More plant-based protein can help against obesity


Nutritional habits of European youngsters

The HELENA study (Healthy Lifestyle in Europe by Nutrition in Adolescence) studied the relation between the intake of plant-based and animal-based protein and excess weight and obesity in young people (13-17 yrs old).

It shows that in young people with the highest intake of animal-based protein, the risk of eoverweight or obesity is higher than in young people with a low intake. It also shows that the amount of body fat, for boys as well as for girls, decreases as the intake of plant protein increases.

In all, 1,804 youngsters took part in this European study in which their nutritional habits and their body weight were recorded.

The total protein intake amounted to an average of 96 grams per day, of which the greater part (60% or 58 grams per day) was of animal origin. The total protein intake contributed to 15.8% of the daily energy intake. This exceeds the total protein intake recommended by the World Health Organisation (10 to 15% of the energy intake). Plant-based protein contributes to only 6% of the total energy intake whilst animal-based protein provides 10% of the total energy.

The calculations which have been done showed that protein intake was lower in underweight and higher in overweight adolescents. Furthermore, a stronger inverse relation between the intake of plant protein and the BMI-z score and the body fat could be shown, compared to animal protein intake. BMI and body fat were positively associated with energy intake from animal protein.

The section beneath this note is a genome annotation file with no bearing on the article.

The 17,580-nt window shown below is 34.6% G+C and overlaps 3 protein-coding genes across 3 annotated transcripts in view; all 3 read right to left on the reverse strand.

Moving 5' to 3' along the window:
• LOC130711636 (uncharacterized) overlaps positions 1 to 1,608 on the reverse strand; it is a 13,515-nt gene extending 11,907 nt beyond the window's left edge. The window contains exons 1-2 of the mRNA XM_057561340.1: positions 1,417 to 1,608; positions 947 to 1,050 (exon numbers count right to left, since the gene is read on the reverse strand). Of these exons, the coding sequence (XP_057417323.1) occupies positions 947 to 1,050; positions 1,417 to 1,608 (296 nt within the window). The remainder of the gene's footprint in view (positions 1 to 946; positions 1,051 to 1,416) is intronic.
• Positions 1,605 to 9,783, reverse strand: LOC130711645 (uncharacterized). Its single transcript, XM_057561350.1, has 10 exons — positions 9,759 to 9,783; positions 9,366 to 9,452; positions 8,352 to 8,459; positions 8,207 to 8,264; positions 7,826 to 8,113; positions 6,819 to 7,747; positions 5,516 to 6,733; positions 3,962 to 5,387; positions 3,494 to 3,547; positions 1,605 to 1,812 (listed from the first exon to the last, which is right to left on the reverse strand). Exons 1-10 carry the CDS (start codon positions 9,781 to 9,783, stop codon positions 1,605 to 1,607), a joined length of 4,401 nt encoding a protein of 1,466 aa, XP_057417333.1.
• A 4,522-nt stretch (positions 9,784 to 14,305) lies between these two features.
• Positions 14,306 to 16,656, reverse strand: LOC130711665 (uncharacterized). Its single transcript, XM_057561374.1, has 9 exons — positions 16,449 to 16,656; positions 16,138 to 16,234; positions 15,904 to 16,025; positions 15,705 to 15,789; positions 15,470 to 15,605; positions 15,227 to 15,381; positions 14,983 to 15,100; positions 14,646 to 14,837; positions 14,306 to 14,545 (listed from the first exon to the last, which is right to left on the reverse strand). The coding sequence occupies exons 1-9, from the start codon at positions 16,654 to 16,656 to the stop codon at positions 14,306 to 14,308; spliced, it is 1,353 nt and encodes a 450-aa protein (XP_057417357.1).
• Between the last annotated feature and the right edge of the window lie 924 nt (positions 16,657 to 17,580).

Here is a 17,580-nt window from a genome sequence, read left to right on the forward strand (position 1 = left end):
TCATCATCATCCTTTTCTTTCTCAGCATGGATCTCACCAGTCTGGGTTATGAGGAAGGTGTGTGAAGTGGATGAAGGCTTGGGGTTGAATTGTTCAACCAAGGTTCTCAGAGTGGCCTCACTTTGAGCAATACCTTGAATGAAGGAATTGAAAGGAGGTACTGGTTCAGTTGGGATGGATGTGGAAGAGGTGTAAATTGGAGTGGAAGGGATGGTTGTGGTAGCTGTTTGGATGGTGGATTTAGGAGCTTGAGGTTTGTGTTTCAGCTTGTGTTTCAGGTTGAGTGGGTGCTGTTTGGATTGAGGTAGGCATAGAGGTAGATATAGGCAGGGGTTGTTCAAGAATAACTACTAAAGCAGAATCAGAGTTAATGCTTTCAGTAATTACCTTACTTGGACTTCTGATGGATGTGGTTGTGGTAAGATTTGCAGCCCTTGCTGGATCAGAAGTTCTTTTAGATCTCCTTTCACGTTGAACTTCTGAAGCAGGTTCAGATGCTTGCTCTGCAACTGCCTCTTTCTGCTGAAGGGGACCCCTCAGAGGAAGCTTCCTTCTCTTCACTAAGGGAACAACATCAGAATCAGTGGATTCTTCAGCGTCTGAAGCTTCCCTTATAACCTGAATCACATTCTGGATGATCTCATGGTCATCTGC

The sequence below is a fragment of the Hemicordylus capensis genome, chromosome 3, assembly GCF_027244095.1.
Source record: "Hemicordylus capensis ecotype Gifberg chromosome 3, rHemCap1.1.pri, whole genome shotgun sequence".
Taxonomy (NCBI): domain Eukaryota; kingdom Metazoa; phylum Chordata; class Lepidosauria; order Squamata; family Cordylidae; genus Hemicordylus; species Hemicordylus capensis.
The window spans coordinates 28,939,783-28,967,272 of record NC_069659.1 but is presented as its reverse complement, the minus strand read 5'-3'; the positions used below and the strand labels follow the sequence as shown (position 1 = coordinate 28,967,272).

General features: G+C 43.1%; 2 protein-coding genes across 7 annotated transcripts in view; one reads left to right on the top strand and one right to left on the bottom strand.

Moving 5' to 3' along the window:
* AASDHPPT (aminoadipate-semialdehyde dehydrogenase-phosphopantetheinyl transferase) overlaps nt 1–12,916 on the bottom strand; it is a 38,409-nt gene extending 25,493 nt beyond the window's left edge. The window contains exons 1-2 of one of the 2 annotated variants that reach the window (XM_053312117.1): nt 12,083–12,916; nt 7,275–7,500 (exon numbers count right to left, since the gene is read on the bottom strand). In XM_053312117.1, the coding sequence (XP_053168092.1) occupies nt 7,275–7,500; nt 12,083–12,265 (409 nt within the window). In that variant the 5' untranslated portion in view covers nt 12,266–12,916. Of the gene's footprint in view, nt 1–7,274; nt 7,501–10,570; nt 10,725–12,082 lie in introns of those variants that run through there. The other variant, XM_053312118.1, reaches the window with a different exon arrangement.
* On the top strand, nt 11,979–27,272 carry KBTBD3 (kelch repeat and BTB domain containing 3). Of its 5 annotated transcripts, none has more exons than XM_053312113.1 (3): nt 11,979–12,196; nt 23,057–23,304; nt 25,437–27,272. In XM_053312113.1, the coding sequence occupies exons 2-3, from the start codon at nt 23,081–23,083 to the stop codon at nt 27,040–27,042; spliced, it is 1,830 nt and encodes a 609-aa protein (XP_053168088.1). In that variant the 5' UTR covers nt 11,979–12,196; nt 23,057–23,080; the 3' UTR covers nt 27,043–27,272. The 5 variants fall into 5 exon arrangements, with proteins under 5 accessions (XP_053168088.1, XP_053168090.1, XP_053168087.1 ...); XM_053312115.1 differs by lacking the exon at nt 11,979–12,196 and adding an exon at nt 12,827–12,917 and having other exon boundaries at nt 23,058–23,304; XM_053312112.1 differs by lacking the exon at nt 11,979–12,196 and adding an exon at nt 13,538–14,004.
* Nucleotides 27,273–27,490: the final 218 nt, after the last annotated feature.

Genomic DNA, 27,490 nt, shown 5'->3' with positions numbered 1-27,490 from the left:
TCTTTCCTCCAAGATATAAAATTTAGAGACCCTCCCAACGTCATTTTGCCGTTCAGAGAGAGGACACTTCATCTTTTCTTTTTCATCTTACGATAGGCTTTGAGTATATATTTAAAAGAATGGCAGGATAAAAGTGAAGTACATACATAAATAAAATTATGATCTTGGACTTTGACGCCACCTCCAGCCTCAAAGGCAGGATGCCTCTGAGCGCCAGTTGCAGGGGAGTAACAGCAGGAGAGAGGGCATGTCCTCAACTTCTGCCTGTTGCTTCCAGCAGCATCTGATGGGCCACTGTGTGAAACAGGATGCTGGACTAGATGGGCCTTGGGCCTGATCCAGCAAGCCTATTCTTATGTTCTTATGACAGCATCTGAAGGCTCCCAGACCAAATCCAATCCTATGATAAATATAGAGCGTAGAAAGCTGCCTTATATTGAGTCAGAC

The fight against overweight

Overweight and obesity are a worldwide problem. Being overweight constitutes an important risk factor in developing chronic illnesses, such as cardiovascular diseases and diabetes type 2. A varied plant-based nutrition based on soy may contribute to a better proportion of plant-based protein in relation to animal-based protein.

“This large European study underlines clearly the positive effect of the plant protein intake as a preventive measure to avoid overnutrition and obesity”, confirms Professor Kurt Widhalm, Departement of pediatrics, in Vienna, Austria.

Reference: Dietary animal and plant protein intakes and their associations with obesity and cardio-metabolic indicators in European adolescents: the HELENA cross-sectional study (2015)

- Prof. Dr. Kurt Widhalm

Related articles